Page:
ARMI » Topics » Species and their Ecology

Species and their Ecology


Mark Roth
M. Roth (ARMI) installing an acoustic recorder and water-level and water-temperature loggers at an amphibian breeding site in the St. Croix National Scenic Riverway in WI. Photo by: P. Boma.
» Phylum: Chordata
» Class: Amphibia
» Order: Anura (formerly Salientia): Frogs and toads
» Order: Caudata (formerly Urodela): Salamanders
» Order: Gymnophiona: Caecelians

The U.S. is home to approximately 287 of the world's estimated 6,000 amphibian species. The number of known species changes periodically as new species are discovered and new genetic techniques (e.g. molecular genetics) allow scientists to distinguish among cryptic species.

Brad Glorioso
B. Glorioso (ARMI) with American bullfrog in Atchafalaya Basin, LA conducting amphibian surveys. Photo by: L. Elston.

Amphibian Taxonomy

» Scientific and standard names of amphibians and reptiles of North America north of Mexico, with comments regarding confidence in our understanding. (Crother, B.I. (chair). 2008. Publisher: Society for the Study of Amphibians and Reptiles)

» Amphibian species of the world 5.4, an online reference. (Frost, D. 2010. Publisher: American Museum of Natural History)

» Standard common and current scientific names for North American amphibians, turtles, reptiles and crocodillians. (Collins, J.T., and T.W. Taggart. 2009. Publisher: Center for North American Herpetology)

ARMI conducts research on the natural history of species; writing reports and describing the ecology of America's amphibians. ARMI also collaborates with federal and state partners to design, implement, and evaluate management actions that benefit T&E and other imperiled amphibian species.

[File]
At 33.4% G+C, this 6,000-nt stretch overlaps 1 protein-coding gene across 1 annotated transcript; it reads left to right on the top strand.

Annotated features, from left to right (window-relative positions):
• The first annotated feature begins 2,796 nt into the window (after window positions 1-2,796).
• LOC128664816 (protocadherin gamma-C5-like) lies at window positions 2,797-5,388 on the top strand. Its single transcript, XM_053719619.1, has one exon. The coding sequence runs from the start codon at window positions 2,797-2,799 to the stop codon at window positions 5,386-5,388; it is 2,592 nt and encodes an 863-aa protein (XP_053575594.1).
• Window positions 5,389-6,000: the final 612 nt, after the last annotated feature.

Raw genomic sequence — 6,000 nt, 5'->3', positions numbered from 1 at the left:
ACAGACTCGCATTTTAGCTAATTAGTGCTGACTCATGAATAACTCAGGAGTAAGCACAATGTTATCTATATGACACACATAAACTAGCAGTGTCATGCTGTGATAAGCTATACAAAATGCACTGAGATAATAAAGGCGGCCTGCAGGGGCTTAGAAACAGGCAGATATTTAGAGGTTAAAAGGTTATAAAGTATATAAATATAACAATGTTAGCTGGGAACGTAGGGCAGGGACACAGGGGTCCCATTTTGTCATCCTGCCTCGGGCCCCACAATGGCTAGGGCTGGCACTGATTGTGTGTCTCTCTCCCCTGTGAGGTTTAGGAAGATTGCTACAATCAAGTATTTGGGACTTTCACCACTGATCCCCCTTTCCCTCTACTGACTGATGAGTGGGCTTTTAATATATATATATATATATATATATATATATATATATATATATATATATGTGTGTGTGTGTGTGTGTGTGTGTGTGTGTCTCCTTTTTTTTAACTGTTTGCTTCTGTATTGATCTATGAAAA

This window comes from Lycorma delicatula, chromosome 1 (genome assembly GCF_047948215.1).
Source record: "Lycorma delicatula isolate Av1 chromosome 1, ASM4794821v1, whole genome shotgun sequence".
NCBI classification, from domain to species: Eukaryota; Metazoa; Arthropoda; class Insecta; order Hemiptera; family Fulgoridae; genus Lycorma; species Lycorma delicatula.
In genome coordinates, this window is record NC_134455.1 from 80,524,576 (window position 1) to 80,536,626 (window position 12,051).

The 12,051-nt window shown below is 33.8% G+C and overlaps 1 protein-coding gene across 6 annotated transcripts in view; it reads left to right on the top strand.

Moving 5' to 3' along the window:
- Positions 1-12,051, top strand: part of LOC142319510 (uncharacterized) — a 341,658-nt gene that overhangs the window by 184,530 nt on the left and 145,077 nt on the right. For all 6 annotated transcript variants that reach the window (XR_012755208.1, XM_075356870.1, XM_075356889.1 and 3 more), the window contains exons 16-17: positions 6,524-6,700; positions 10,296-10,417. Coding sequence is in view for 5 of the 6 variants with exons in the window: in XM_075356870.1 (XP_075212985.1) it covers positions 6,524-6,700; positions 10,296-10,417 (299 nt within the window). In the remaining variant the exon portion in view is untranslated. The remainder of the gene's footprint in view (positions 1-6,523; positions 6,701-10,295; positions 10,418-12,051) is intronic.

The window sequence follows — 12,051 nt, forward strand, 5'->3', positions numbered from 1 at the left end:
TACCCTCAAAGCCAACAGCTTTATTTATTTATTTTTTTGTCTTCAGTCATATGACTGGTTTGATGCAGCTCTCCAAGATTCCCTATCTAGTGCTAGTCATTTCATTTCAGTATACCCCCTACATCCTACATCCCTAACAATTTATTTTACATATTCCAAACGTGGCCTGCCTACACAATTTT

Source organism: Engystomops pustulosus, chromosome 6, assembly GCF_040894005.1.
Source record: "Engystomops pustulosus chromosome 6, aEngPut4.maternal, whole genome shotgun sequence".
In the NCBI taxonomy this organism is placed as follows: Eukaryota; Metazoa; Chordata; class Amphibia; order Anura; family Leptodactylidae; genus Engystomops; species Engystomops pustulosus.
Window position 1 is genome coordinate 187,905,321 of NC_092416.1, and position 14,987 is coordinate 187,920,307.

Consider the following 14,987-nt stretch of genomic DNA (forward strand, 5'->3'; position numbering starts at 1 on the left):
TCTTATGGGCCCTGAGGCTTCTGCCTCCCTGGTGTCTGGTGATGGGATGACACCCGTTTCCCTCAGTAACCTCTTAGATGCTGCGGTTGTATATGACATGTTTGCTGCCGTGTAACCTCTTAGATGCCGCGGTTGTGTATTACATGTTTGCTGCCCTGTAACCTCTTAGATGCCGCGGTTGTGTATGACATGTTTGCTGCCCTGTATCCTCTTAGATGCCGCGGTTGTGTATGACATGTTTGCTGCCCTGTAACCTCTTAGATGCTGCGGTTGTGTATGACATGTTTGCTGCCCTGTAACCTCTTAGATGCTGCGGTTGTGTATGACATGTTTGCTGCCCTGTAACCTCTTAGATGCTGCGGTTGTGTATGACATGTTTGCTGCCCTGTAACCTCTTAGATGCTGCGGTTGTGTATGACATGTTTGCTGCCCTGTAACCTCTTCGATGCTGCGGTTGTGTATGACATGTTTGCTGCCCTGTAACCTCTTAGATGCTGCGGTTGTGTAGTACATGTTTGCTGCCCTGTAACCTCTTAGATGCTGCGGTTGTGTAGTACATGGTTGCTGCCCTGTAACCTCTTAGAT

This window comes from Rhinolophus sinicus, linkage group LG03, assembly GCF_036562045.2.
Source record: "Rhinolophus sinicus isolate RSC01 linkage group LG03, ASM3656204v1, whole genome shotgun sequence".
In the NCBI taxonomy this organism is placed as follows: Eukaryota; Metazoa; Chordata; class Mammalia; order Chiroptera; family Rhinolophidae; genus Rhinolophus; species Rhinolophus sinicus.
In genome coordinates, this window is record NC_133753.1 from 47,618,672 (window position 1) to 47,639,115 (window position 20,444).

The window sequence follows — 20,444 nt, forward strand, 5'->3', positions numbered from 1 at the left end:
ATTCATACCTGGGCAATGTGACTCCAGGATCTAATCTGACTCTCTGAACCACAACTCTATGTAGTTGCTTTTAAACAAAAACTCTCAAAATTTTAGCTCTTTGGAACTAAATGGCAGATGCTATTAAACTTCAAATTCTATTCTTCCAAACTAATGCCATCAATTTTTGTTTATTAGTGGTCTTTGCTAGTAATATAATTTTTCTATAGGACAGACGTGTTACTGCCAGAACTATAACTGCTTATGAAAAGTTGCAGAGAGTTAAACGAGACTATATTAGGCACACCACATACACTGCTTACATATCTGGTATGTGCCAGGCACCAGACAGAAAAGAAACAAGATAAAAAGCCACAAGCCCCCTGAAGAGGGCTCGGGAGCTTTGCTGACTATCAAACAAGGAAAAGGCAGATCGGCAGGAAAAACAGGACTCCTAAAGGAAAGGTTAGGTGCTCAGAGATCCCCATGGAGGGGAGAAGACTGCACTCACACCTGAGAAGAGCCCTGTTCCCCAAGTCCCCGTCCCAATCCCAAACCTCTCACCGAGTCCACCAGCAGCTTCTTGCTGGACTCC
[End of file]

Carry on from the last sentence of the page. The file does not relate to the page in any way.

Federal and State Partners: Information about the status, management, and conservation of amphibians is found throughout the ARMI web site [e.g. Products Database and Topics Sections]. Please consult the "National Amphibian Atlas" to identify the approximate range of the species of interest.

Resources

National Amphibian Atlas.

ARMI Products on Species and their Ecology

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This is an ARMI Product. Timing of first and last calls and median calling peaks for Pseudacris crucifer, and of the first call for Hyla chrysoscelis/versicolor, at six wetlands in the St. Croix National Scenic Riverway from 2008-2012
Authors: Sadinski W, Roth M | Date: 2018-09-06 | Outlet: U.S. Geological Survey data release, https://doi.org/10.5066/F7CR5SBH.
To better understand relations of annual calling phenophases for Pseudacris crucifer, and of the first calls of the season for Hyla chrysoscelis/versicolor, to the timing of the start of the calling season, we compared these dynamics for six wetlands in the St. Croix National Scenic Riverway from 2008 to 2012. We installed an acoustic recorder at each site prior to the start of each calling season and programmed it to record for five minutes at the top of every hour until late summer. We then used the Songscape option in Songscope software to generate annual summaries of all acoustic files recorded at each site. We created contour plots of the summarized median dB values across bandwidths in each recording and then assessed individual calls and calling peaks by visually examining these plots to identify first (and last) calls via the unique call signatures for these two species. We examined individual five-minute recordings aurally and visually as necessary when sound images represented on the contour plots were confounded and to ensure that the calling peaks described below were dates when calling activity was relatively intense. We also determined the daily median dB levels for frequencies across 2900 to 3200 Hz during 2100 to 2300 h, the bandwidth that typically encompassed the primary energy peak in P. crucifer calls and a time period during which P. crucifer typically called most consistently throughout their calling season. We did this for each day from the date when P. crucifer first called during each year to the date when they last called during each year. Because calling activity could vary from one hour to the next, we integrated the area under the curve for the daily median dB levels from 2900 to 3200 Hz during 2100 to 2300 h. We removed dates when overlapping sounds from storms or other sources rendered comparisons to calls of P. crucifer inaccurate. We used the resultant set of integrands to represent the relative sound intensity (as an indicator of calling activity) for P. crucifer across those hours for each date. We then used these integrands to determine the three highest peak calling dates for this species and used the median of those three dates as the overall median peak date for each site in each year.